2. In my opinion, the ban outlawing girls under a certain age to enter into beauty pageants seems to be a reasonable idea which should be adopted all around the world. To be able to properly participate in a beauty pageant, there must be a level of maturity in which children under the age of 16 might not possess. As stated in the movie Miss Congeniality, “It is not a beauty pageant, it is a scholarship program. ” By being entered into these pageants, we could be giving children the impression that the only thing that is important when growing up is the way they look and present themselves. Children, such as Honey Boo Boo, who are placed in beauty pageants, are almost being forced to act an age in which they might not be ready for, essentially being unable to live out their childhood. After the age of 16, a youth could be able to properly appreciate the benefits of beauty pageants for their other interior attributes.

  3. The purpose behind this ban on beauty competitions, for children under 16 years, is to prevent hyper-sexualization, self worth confusion, and shallow standards. On one hand, I agree with the drive and reasons behind the ban. On the other, I am hesitant to support a prohibition, on parental accompanied extracurricular competition, that controls a citizen’s freedoms. I am not sure that this is an appropriate way to promote sexual equality.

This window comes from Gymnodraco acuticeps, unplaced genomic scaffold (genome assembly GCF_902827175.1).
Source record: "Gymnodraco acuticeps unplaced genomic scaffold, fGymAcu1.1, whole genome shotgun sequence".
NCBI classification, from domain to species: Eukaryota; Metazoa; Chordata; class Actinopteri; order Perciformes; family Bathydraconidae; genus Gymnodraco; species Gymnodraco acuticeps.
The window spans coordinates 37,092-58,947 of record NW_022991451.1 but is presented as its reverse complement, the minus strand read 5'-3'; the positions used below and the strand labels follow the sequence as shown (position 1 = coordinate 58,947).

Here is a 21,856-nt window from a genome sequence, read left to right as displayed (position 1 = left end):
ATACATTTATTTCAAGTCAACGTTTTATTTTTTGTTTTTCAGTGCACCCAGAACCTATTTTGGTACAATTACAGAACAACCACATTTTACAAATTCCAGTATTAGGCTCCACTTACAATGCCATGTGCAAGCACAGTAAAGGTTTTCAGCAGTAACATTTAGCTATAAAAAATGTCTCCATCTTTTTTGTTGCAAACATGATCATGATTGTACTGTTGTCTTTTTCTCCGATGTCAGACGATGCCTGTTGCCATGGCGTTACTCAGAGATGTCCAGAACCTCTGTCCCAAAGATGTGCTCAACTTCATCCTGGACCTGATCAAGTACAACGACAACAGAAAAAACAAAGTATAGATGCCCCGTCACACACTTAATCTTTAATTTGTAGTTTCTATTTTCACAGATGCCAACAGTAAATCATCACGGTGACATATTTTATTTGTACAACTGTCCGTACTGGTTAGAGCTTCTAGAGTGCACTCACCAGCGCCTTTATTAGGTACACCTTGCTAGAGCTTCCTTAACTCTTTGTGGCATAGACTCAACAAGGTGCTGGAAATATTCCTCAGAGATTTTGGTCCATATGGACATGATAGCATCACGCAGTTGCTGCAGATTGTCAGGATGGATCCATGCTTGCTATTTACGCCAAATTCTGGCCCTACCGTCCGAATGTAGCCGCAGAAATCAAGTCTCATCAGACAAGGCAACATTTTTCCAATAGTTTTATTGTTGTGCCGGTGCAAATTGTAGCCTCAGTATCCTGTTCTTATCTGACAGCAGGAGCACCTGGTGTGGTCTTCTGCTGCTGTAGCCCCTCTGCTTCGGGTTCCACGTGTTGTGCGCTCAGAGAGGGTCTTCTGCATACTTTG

I am stumped by the question whether beauty pageants should be under the same extracurricular category as athletics. I started competing on a swim team when I was 8 years old. Although these are minors participating in competition, there is normally parental funding and support allowing these kids to participate in the pageants, just like athletic teams. Is the fact that a beauty pageant is mainly a competition of appearance, rather than skill or athleticism, a determining factor in differentiation?

  4. I understand the reasoning behind the proposal to prohibit girls under the age of sixteen from entering beauty pageants, however, I believe it is unnecessary and too controlling. I understand the demand for higher standards for the youths of France. However, in essence this proposal is telling parents how to raise their children. In addition, it is banning children from participating in an activity that has been legally acceptable for years in France. Whether parents want to enter or not enter their children into beauty pageants is ultimately their decision. Furthermore, if girls under the age of sixteen want to enter a beauty pageant, they should legally be allowed to do so. In my opinion, if that is what a girl is passionate about or at the very least interested in, they should be given the chance to try it out. Finally, the consequences for violators, in my opinion, are too harsh. Violators would be seeing up to two years in jail and a fine of 30,000 Euros for organizing a beauty pageant. The punishment does not fit the crime. In my opinion, organizing a beauty pageant does not harm society to the point where violators would need to see up to two years in jail.